I hate Microsoft's licensing department. I love Microsoft's storage team. I hate some of the very strict rules that Spiceworks has surrounding community interaction, but I love the opportunity it presents me to interact with other sysadmins and vendors.

You really, really, have to do an awful lot to get on my personal hate list. Even Oracle isn't on my "no buy, ever" list. And they take hostages! Sony, on the other hand, will not see a single dollar from me ever after that rootkit fiasco. That is how you make Trevor hate you. That right there.

Technology is a tool. Corporations are groups of people each with individual hopes, dreams, goals and ideals. If technology sucks then I'll pan it. If it's great, I'll praise it. If it's boring, I probably won't even write about it. I'm harsh. I'm honest. I'm as up front as I know how to be. That's my job after all...

...biting the hand that feeds IT.

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Re: Here's a workaround on Windows Server

http://support.microsoft.com/kb/198408 <<< theres some hidden gems within!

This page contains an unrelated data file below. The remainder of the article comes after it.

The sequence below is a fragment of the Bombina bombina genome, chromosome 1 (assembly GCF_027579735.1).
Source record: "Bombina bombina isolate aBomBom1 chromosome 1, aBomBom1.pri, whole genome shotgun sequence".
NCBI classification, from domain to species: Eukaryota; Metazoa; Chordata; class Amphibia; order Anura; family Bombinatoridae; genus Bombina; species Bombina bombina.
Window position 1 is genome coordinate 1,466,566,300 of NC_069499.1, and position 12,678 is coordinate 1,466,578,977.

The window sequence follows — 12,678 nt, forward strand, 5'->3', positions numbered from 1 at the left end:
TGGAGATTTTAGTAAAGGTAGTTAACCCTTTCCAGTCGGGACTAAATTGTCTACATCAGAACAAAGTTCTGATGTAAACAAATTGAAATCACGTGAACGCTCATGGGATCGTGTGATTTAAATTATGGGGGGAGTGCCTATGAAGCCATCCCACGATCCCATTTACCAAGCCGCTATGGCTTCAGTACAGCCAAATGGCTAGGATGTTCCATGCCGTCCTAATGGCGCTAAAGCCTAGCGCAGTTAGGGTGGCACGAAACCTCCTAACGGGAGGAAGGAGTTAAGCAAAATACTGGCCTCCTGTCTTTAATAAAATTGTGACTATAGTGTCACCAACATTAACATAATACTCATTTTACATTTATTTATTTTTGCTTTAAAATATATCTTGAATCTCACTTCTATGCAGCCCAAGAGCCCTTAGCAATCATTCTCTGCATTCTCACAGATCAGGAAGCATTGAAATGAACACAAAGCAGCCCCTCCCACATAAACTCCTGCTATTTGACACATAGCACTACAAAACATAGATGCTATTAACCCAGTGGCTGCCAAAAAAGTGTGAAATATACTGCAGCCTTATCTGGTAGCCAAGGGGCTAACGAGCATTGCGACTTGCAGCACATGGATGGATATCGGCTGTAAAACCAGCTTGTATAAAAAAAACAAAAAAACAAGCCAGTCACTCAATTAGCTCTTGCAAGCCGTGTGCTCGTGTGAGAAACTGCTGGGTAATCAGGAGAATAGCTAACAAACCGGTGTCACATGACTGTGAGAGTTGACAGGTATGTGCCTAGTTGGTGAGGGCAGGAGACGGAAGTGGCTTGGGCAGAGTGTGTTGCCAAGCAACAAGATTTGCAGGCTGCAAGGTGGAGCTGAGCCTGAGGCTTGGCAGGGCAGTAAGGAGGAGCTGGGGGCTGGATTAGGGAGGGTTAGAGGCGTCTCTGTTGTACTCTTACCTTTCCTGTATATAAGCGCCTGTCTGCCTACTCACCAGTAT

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Anonymous Coward

Re: Here's a workaround on Windows Server

If you just "need to do recursive queries" for "internet e-mail and other internet things", then you should consider removing all the root servers from your root hint list, and just using your (local and) upstream provider(s).

This doesn't make the problem go away -- you can still get rogue external requests -- put it translates them into a problem for your upstream supplier. In a DDOS situation, (1) your upstream supplier will have (hopefully) respond from cache, and (hopefully) have better quallified 24 hr support, who can pull the plug.

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Re: Trevor, "I hate Windows/Java/Flash/PDF/QT/TheWorld," Pott

Sony, on the other hand, will not see a single dollar from me ever after that rootkit fiasco. That is how you make Trevor hate you. That right there.

You can add me to the club of people who have a severe disdain for anything SONY for exactly the same reason (a rootkit infection that killed a system).

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filter on sane sender address?

Do ISP filter *outbound* traffic to ensure that the sender's address is sane?

The filtering could be done around the NAS level, or at the peer-exchange (LINX).

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Boffin

Re: filter on sane sender address?

Most, no.

should they? yes.

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Kessel Run?

"it averaged 500Kbit/ses"

For how long? That's a speed, not a volume.